This article was originally published in the New York Times on August 5, 2015.
Watching slow-motion footage of an event can certainly improve our judgment of what happened. But can it also impair judgment?
This question arose in the 2009 murder trial of a man named John Lewis, who killed a police officer during an armed robbery of a Dunkin’ Donuts in Philadelphia. Mr. Lewis pleaded guilty; the only question for the jury was whether the murder resulted from a “willful, deliberate and premeditated” intent to kill or — as Mr. Lewis argued — from a spontaneous, panicked reaction to seeing the officer enter the store unexpectedly.
The key piece of evidence was a surveillance video of the shooting, which the jury saw both in real time and in slow motion. The jury found that Mr. Lewis had acted with premeditation, and he was sentenced to death.
Mr. Lewis appealed the decision, arguing that the slow-motion video was prejudicial. Specifically, he claimed that watching the video in slow motion artificially stretched the relevant time period and created a “false impression of premeditation.” Did it?
We recently conducted a series of experiments whose results are strikingly consistent with that claim. Our studies, published this week in the Proceedings of the National Academy of Sciences, show that seeing replays of an action in slow motion leads viewers to believe that the actor had more time to think before acting than he actually did. The result is that slow motion makes actions seem more intentional, more premeditated.
In one of our studies, participants watched surveillance video of a fatal shooting that occurred outside a convenience store during an armed robbery. We gave them a set of instructions similar to those given to the jurors in Mr. Lewis’s case, asking them to decide whether the crime was premeditated or not. We assigned half our participants to watch the video in slow motion and the other half to watch it at regular speed.
Those who saw the shooting in slow motion felt that the actor had more time to act than those who saw it at regular speed — and the more time they felt he had, the more likely they were to see intention in his action. (We found similar results in a separate study involving video footage of a prohibited “helmet to helmet” tackle in the National Football League, where the question was whether the player intended to strike the opposing player in the proscribed manner.)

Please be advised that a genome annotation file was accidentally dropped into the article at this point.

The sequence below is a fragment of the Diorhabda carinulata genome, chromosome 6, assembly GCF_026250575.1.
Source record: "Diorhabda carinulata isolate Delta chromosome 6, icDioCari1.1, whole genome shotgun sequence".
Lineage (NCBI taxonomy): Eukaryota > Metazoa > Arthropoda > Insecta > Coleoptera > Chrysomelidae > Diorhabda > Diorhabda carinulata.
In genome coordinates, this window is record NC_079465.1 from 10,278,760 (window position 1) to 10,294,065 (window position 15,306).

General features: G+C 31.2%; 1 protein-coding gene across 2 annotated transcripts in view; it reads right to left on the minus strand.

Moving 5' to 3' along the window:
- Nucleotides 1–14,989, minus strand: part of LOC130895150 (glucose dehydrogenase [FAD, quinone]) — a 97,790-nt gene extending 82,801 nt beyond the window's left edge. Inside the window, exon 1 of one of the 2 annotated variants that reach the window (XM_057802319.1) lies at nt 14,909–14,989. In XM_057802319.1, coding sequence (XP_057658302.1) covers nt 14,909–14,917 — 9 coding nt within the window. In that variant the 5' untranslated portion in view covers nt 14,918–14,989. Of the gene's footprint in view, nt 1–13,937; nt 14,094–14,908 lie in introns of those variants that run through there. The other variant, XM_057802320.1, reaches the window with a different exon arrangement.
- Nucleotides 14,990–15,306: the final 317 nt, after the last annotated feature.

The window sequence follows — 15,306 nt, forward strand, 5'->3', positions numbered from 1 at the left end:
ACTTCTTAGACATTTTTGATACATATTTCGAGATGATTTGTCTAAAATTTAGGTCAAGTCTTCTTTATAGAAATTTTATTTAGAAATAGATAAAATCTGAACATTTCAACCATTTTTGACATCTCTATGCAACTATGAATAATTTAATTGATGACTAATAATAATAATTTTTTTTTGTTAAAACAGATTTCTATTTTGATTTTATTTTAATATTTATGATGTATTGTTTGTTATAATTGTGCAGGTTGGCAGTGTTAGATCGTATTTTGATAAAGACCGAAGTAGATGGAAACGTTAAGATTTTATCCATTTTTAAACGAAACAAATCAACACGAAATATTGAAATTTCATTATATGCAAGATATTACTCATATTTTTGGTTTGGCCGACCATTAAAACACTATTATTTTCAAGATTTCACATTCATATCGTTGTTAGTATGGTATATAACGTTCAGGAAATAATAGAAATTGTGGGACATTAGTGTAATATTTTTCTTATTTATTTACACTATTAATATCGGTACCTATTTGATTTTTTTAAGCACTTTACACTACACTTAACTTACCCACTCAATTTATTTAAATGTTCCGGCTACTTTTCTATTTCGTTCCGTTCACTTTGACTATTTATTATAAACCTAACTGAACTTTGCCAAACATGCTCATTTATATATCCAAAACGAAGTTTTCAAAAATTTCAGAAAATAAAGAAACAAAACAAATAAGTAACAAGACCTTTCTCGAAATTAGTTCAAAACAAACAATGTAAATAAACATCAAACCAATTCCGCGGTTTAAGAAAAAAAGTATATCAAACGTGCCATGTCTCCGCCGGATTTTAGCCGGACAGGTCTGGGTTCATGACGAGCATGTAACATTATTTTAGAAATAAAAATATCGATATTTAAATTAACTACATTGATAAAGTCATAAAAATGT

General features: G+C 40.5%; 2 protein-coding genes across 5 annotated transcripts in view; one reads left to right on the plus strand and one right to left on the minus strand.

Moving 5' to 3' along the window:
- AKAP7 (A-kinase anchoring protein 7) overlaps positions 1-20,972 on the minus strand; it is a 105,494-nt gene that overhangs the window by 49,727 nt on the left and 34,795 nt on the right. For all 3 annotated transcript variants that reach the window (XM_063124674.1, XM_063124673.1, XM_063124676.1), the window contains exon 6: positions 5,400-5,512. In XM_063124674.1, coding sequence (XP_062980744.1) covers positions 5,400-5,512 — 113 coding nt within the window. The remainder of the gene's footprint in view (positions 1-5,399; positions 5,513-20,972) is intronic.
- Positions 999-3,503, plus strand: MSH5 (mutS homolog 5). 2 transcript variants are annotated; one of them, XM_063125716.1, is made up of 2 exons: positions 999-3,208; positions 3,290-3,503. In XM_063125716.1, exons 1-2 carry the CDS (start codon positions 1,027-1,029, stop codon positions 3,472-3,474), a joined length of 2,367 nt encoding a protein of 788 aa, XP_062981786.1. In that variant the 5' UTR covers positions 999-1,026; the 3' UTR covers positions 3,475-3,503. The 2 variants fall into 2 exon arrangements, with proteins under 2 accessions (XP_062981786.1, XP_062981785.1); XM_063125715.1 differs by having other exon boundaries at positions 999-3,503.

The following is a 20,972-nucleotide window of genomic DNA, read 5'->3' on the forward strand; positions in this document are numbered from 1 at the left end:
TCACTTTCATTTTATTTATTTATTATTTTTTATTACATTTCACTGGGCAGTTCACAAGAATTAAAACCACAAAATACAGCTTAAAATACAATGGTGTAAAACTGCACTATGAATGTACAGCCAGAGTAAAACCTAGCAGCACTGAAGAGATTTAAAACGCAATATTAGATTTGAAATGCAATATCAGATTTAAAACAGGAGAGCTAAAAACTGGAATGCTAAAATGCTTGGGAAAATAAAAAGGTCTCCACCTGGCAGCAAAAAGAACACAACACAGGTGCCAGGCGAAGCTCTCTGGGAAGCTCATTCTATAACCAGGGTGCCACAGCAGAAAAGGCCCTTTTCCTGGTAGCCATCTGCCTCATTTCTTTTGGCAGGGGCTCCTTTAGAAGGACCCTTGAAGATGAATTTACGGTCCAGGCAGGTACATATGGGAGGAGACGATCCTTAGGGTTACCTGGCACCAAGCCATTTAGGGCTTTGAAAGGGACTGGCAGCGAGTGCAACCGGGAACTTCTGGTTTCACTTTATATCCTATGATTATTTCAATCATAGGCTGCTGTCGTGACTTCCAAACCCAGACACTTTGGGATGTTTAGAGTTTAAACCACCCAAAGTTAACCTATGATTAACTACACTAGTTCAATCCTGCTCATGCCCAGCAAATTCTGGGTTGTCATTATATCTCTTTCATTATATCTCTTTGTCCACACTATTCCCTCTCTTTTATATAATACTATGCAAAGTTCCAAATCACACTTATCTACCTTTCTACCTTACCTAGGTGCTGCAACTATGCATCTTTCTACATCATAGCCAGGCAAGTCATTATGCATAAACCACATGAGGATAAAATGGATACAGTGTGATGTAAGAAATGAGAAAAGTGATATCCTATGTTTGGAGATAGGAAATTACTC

We also ran a statistical simulation to estimate how likely it would be to get a unanimous decision from a 12-person jury selected from our participants. Juries who saw the slow-motion video were nearly four times more likely to return a unanimous first-degree murder verdict than juries who saw the regular-speed version.
In Mr. Lewis’s case, the Supreme Court of Pennsylvania upheld his conviction, affirming the trial court’s decision that the slow-motion video was more probative than prejudicial. The court’s reasoning implied that, even if jurors were biased when they saw the slow motion, they had enough knowledge to correct for that bias: They were aware that Mr. Lewis shot the officer within two seconds of noticing him; and they saw the real-time version of the video in addition to the slow-motion version.
But our research suggests that such knowledge can fail to offset slow-motion bias. In another study using the convenience store video, we repeatedly informed participants of how many seconds had elapsed during the original event, and we verified that they could accurately report this information back to us. Nonetheless, they still judged the shooting as more intentional when they saw it in slow motion.
In other studies, we showed some participants the regular-speed version before they saw the slow-motion version. This reduced the bias but did not eliminate it. When we again used our results to simulate jury-selection outcomes, juries of participants who saw both versions were still about 50 percent more likely to be unanimous in a first-degree murder verdict than juries of participants who saw only the regular speed version.
We live in a YouTube age. These days, if something disputed happens in public, there is a fair chance it will be captured on video and analyzed in detail. It is important to keep in mind that video evidence can distort human judgment as well as sharpen it. Our studies suggest that the courts, at least, may not want to be so fast to slow things down.
Eugene M. Caruso is an associate professor of behavioral science at the University of Chicago, Zachary C. Burns is an assistant professor of organization, leadership and communication at the University of San Francisco, and Benjamin A. Converse is an assistant professor of public policy and psychology at the University of Virginia.